In disagreement with results of present study, the study done by Michael et al. (2008), concluded that; Compared with systemic opioid, IP meperidine and ropivacaine, alone or in combination, did not produce better pain relief or opioid dose-sparing after laparoscopic surgery.
The discrepancy between their results and the present study may be attributed to the population of the study as regards the type of laparoscopic surgery which was not confined to gynaecologic (lower abdominal) surgery.
To our knowledge, there was no clinical study in the literature examined the analgesic effect of dexmedetomidine intraperitoneally in human but intraperitoneal clonidine (another an α-2 agonist) was studied by Memis et al. (2005).
The present study demonstrated that intraperitoneal administration of dexmedetomidine (1 μ kg-1) in combination with bupivacaine 0.25% (125 mg) compared to bupivacaine 0.25% (125 mg) alone was associated with reduction of shoulder pain, values of postoperative VAS, postoperative analgesic requirements and increased time to the first request of postoperative morphine.
In agreement with the results of the present study was study done by Memis et al. (2005) which has shown that combination of intraperitoneal bupivacaine 0.5% with either clonidine 1 μ kg-1 or tramadol 100 mg gave more effective analgesia than bupivacaine alone in the early postoperative period in total abdominal hysterectomy patients and the study done by Karadas et al. (2007), on rats, who found that combination of topical COX-2 inhibitors with intraperitoneal dexmedetomidine yielded additive analgesic effect and The antinociceptive effect of dexmedetomidine was blocked by systemic pretreatment of selective α2-adrenoceptor antagonist, atipamezole.
In disagreement with results of the present study, the study done by Schulte Steinberg et al. (1995), who found intraperitoneal bupivacaine (0.25%) was ineffective as analgesic after laparoscopic cholecystectomy and attributed the lack of effect of intraperitoneal injections to the small dose and to a rapid dilution within the peritoneal cavity.
The discrepancy between these results and present study may explained by the big difference in the volume of local anesthetic injected in the peritoneal cavity being 50 mL in the present study and only 20 mL in the study of Schulte Steinberg et al. (1995).
Regarding the postoperative analgesic requirement, the present study has shown statistically significant higher doses of postoperative morphine requirement in Bupivacaine Group (B) compared to the other two groups, which were comparable (p>0.05).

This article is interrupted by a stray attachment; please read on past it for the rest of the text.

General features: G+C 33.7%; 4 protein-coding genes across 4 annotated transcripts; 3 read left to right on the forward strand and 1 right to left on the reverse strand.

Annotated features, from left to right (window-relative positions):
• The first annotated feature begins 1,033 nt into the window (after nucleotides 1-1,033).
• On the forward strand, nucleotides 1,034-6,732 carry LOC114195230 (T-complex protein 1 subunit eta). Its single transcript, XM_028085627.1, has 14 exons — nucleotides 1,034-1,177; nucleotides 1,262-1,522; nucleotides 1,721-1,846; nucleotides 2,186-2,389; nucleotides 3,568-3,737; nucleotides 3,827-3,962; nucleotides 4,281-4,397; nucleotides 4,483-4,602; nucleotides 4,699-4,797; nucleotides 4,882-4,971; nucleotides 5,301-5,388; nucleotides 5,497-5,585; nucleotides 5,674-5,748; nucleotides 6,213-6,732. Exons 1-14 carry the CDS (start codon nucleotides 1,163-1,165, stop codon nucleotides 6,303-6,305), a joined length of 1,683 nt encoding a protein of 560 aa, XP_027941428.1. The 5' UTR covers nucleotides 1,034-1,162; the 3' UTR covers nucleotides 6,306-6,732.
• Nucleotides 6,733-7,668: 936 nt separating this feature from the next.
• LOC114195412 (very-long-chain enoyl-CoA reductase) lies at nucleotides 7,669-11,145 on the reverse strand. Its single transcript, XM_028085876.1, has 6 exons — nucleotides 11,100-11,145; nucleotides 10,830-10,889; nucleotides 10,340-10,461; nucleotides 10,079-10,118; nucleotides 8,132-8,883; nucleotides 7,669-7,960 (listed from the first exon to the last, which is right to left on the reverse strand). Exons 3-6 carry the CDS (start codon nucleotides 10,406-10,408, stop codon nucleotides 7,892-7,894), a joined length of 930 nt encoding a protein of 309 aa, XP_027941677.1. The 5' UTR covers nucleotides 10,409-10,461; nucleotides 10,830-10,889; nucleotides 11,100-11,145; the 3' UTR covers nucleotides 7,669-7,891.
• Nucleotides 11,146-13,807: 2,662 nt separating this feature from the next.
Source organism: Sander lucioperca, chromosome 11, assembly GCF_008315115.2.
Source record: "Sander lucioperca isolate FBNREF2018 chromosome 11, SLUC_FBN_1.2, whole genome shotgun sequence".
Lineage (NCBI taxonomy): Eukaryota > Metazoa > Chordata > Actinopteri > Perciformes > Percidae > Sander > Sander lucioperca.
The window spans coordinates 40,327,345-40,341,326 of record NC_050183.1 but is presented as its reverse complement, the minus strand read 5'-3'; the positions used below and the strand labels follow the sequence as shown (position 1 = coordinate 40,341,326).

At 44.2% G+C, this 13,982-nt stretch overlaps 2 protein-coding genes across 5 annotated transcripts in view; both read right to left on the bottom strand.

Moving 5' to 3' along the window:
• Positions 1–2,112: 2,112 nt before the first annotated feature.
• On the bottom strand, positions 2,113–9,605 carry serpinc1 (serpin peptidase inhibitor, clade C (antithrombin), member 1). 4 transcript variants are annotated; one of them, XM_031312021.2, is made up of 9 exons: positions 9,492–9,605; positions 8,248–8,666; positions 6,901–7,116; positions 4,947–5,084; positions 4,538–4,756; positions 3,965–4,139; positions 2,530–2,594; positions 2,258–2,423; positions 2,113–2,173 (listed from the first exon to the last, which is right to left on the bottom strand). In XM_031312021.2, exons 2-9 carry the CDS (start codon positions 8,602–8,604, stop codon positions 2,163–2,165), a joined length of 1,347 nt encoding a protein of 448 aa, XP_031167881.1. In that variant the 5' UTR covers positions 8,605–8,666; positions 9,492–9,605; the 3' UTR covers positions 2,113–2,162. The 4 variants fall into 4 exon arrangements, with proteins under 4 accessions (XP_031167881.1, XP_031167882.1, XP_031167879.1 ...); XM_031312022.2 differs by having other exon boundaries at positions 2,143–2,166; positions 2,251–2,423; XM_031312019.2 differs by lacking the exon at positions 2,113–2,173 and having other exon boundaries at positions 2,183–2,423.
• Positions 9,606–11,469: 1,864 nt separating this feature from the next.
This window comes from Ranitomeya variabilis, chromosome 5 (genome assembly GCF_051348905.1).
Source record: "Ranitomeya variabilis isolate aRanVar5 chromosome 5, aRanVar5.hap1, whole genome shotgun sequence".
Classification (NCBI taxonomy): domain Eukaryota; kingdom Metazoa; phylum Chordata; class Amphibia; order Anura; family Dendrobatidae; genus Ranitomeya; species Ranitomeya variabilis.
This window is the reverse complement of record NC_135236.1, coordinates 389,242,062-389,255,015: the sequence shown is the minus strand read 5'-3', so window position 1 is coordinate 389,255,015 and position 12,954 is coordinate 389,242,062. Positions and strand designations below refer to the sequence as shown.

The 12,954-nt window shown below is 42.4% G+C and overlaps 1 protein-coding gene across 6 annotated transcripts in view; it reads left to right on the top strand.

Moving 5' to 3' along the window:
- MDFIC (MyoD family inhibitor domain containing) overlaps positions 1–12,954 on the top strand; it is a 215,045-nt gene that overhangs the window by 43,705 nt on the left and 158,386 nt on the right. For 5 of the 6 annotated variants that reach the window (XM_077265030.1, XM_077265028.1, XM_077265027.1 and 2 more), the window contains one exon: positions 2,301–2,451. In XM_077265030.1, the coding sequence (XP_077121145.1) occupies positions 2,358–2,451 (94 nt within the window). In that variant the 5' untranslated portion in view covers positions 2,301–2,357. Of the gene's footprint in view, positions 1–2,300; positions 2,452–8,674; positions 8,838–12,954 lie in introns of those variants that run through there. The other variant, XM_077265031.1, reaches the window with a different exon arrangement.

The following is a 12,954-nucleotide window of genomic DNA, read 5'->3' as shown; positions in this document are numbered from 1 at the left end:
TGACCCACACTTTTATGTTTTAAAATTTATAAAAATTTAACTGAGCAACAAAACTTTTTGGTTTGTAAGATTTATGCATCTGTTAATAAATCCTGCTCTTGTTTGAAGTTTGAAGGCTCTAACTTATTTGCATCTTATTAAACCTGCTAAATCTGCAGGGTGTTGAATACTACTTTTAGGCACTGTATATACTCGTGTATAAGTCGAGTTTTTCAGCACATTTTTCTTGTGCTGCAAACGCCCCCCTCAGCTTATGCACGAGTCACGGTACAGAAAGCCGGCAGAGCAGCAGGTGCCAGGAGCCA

But the results of the study done by Memis et al. (2005), found that, when tramadol or clonidine was added to intaperitoneal bupivacaine, compared to bupivacaine alone, a higher statistically significance postoperative analgesic requirement with tramadol than clonidine, but still the postoperative analgesic requirement in bupivacaine alone group was higher than the other two groups. The more prominent effect of the α-2 agonist in the present study may be attributed to the difference in potency of the drug generation (Dexmedetomidine) in the present study and (Clonidine) in Memis et al. (2005), study.
The results of the present study has shown a statistically significant delayed time for the first postoperative analgesic requirement in (Bupivacaine + Meperidine) groups and (Bupivacaine +Dexmedetomidine) group compared to (Bupivacaine) group, (110 (20) min, 120 (18) min and 45 (10) min, respectively).
This was also in agreement with the study done by Memis et al. (2005) where their results were close to the results of the present study.
Esmaoglu et al. (2005) studied the addition of dexmedetomidine to lidocaine for intravenous regional anesthesia and their results were in parallel with those of the present study regarding the intensity of analgesia, the time for the first postoperative analgesic requirement and its total dose. Meanwhile they noticed no significant difference between the groups with respect to sensory and motor blocks (onset and regression time), which may attributed to the rapid onset of lidocaine.
We conclude that intraperitoneal instillation of dexmedetomidine (1 μ kg-1) or meperidine (1 mg kg-1) in combination with bupivacaine 0.25% (125 mg) in female patients undergoing laparoscopic gynecologic surgery significantly decreases the postoperative analgesic requirements of intravenous morphine and decreased the incidence of shoulder pain compared to intraperitoneal bupivacaine 0.25% (125 mg) alone.